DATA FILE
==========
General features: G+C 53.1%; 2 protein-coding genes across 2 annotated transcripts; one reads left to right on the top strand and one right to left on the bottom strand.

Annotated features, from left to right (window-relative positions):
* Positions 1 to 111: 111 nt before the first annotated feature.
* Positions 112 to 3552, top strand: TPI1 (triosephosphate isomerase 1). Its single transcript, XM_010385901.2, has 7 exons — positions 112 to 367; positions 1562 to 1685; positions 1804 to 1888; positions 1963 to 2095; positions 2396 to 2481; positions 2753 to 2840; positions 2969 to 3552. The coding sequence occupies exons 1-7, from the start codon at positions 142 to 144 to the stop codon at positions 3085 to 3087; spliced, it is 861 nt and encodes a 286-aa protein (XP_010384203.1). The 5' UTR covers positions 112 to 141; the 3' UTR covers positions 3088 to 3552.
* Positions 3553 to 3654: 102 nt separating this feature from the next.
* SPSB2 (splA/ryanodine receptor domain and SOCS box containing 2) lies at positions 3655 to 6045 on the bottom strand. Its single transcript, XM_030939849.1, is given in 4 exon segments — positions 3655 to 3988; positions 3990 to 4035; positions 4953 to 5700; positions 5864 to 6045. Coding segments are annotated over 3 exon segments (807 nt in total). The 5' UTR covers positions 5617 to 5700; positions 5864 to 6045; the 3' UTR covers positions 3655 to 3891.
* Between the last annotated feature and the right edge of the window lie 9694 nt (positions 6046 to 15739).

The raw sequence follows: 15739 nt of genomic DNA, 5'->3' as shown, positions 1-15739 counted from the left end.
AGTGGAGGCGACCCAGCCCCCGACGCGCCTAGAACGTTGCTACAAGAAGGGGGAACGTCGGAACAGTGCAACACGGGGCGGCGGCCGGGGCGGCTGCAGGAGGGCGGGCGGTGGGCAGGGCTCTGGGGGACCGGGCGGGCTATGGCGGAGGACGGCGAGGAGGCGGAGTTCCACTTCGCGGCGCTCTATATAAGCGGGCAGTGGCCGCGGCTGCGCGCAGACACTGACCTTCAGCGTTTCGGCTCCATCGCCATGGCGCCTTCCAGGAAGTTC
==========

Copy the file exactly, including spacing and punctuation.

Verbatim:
General features: G+C 53.1%; 2 protein-coding genes across 2 annotated transcripts; one reads left to right on the top strand and one right to left on the bottom strand.

Annotated features, from left to right (window-relative positions):
* Positions 1 to 111: 111 nt before the first annotated feature.
* Positions 112 to 3552, top strand: TPI1 (triosephosphate isomerase 1). Its single transcript, XM_010385901.2, has 7 exons — positions 112 to 367; positions 1562 to 1685; positions 1804 to 1888; positions 1963 to 2095; positions 2396 to 2481; positions 2753 to 2840; positions 2969 to 3552. The coding sequence occupies exons 1-7, from the start codon at positions 142 to 144 to the stop codon at positions 3085 to 3087; spliced, it is 861 nt and encodes a 286-aa protein (XP_010384203.1). The 5' UTR covers positions 112 to 141; the 3' UTR covers positions 3088 to 3552.
* Positions 3553 to 3654: 102 nt separating this feature from the next.
* SPSB2 (splA/ryanodine receptor domain and SOCS box containing 2) lies at positions 3655 to 6045 on the bottom strand. Its single transcript, XM_030939849.1, is given in 4 exon segments — positions 3655 to 3988; positions 3990 to 4035; positions 4953 to 5700; positions 5864 to 6045. Coding segments are annotated over 3 exon segments (807 nt in total). The 5' UTR covers positions 5617 to 5700; positions 5864 to 6045; the 3' UTR covers positions 3655 to 3891.
* Between the last annotated feature and the right edge of the window lie 9694 nt (positions 6046 to 15739).

The raw sequence follows: 15739 nt of genomic DNA, 5'->3' as shown, positions 1-15739 counted from the left end.
AGTGGAGGCGACCCAGCCCCCGACGCGCCTAGAACGTTGCTACAAGAAGGGGGAACGTCGGAACAGTGCAACACGGGGCGGCGGCCGGGGCGGCTGCAGGAGGGCGGGCGGTGGGCAGGGCTCTGGGGGACCGGGCGGGCTATGGCGGAGGACGGCGAGGAGGCGGAGTTCCACTTCGCGGCGCTCTATATAAGCGGGCAGTGGCCGCGGCTGCGCGCAGACACTGACCTTCAGCGTTTCGGCTCCATCGCCATGGCGCCTTCCAGGAAGTTC